With the 300m diver, Artego Watches has officially joined the nearly endless mass of indie or boutique dive watch manufacturers available to the web-savvy buyer. But the question is, do they stand out?
As many indie brands have enjoyed a vogue spotlight, competition is fierce, yet the 300m Diver has been enjoying a steady stream of positive reviews in the online collector space. Artego was kind enough to send us a review unit so we could take a closer look for ourselves.
Here are the details:
- 316L stainless steel case.
- Miyota 8215 movement (40 hr reserve).
- Sapphire Crystal with internal AR.
- 120 click unidirectional bezel.
- Stainless steel bracelet.
- 300m/990ft water resistant.
- Available with PVD coating (not shown).
- Options for black, blue or orange dials.
- Retail price of $350 – $400 USD.
In terms of design, the Artego 300m is all vintage, somehow incorporating a Doxa-like style without sacrificing original design. The Artego 300m is large and heavy, and feels like a tool watch as soon as its on-wrist.
The cushion style case is smooth, well finished, and slightly contoured so it sits comfortably on your wrist. The closed lugs suit the bracelet well, but the Artego 300m Diver looks great on a strap as well. On the bracelet, I can confirm it is heavy, solid, and very tool-diver in stature. The old-school hands and inky black high gloss dial are displayed behind a sapphire crystal with an internal layer of anti-reflective coating.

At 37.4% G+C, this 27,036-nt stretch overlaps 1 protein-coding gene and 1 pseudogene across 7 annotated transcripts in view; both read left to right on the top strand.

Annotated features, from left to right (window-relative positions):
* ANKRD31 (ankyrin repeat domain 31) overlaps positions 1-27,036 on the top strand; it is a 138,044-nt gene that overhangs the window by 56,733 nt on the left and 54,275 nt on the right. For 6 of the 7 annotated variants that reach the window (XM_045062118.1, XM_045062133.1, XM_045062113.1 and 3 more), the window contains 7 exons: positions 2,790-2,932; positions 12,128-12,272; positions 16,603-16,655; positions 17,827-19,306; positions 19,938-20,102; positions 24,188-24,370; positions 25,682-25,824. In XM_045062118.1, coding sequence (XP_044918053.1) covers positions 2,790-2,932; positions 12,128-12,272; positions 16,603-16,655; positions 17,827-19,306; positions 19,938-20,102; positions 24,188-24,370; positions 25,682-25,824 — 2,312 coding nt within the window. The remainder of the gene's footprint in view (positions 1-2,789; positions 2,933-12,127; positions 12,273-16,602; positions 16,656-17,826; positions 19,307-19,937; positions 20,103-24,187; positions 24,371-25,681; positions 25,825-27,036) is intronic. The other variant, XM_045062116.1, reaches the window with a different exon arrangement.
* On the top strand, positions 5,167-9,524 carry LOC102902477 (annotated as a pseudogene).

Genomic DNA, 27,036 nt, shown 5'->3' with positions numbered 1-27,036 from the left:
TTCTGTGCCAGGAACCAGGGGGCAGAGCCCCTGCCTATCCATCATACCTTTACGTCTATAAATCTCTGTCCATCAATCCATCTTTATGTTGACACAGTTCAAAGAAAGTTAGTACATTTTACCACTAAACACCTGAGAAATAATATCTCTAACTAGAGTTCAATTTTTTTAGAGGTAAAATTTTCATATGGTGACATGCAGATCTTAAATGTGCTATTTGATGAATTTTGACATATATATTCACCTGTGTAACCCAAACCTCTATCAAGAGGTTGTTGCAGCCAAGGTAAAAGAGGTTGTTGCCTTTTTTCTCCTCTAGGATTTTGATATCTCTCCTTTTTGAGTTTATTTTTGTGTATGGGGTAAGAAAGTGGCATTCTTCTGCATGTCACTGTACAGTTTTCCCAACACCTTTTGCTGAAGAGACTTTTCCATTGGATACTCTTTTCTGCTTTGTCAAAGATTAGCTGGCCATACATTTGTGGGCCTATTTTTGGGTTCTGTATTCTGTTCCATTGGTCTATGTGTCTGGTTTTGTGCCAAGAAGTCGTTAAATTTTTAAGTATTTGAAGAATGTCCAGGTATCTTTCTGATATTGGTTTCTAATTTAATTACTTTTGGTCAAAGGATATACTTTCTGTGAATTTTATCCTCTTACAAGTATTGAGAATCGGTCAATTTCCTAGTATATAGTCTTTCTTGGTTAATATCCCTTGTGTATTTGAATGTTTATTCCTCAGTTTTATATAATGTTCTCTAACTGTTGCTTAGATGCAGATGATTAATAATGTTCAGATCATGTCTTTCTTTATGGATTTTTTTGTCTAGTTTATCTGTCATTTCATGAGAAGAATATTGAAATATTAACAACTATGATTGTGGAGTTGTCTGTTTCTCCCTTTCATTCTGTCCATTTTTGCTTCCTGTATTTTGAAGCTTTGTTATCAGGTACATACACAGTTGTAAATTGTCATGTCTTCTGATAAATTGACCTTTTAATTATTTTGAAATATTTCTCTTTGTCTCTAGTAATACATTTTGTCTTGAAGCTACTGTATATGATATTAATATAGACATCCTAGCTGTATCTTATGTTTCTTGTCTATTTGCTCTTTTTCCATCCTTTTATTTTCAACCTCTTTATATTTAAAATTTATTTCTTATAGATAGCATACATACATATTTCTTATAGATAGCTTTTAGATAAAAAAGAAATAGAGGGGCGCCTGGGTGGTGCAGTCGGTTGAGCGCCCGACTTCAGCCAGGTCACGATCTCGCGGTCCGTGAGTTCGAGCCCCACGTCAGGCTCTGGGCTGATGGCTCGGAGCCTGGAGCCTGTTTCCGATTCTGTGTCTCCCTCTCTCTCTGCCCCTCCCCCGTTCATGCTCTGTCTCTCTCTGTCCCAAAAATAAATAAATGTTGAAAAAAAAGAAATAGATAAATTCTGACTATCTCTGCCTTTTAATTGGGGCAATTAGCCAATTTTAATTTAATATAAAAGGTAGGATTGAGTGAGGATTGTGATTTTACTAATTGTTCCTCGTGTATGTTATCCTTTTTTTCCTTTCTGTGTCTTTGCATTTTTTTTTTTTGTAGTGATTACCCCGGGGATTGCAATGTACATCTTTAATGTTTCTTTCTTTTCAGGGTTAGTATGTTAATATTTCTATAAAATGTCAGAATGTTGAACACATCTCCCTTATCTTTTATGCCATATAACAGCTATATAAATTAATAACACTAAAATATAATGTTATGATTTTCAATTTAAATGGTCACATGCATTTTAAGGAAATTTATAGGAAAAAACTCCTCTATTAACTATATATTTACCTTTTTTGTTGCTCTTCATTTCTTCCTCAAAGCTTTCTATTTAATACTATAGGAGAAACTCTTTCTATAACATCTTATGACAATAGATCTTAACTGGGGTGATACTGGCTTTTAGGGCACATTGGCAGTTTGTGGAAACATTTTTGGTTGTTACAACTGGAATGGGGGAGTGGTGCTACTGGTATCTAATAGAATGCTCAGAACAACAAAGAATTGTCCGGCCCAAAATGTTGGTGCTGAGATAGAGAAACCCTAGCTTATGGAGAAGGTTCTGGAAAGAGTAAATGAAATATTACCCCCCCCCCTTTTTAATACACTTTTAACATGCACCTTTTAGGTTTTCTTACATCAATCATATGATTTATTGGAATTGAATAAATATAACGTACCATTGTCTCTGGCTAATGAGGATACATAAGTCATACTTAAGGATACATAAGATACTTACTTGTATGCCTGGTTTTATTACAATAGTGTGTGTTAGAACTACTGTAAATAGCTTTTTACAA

The screw-down crown is very nice with a confident feel not often see at this price point. The bracelet is very similar to the ones found on the Halios Bluering and Holotype: nicely finished, screwed together, and without rattle. It has a push-button fold over clasp that is made of very thick metal.
The overall construction of the Artego 300m would best be described as solid. The unidirectional dive bezel is light, but very “clicky” and easy to set on a specific point. The hands and markers are painted with luminous paint and function very well; they glow very brightly and can last most of the night from my tests (please see the video). Timekeeping comes by way of the trusty Miyota 8215 seen in many other watches, and this example was running within the normal range at about ±12-15 seconds over 24 hours (it’s actually closer to ±10 seconds when it never leaves your wrist).
The Artego 300m Diver embodies much of what we like about dive watches, and the quality was more than I was expecting given the reasonable entry price of $350. The chunky case, solid crown, and excellent bracelet make this a viable watch for any owner accepting of the size. When you stack this small brand against a large competitor like Seiko, its easy to see the appeal: vintage styling, reliable movement, and a better price point makes the Artego 300m Diver a great choice in a dive watch.
We would like to thank Artego for providing a review sample.
By James Stacey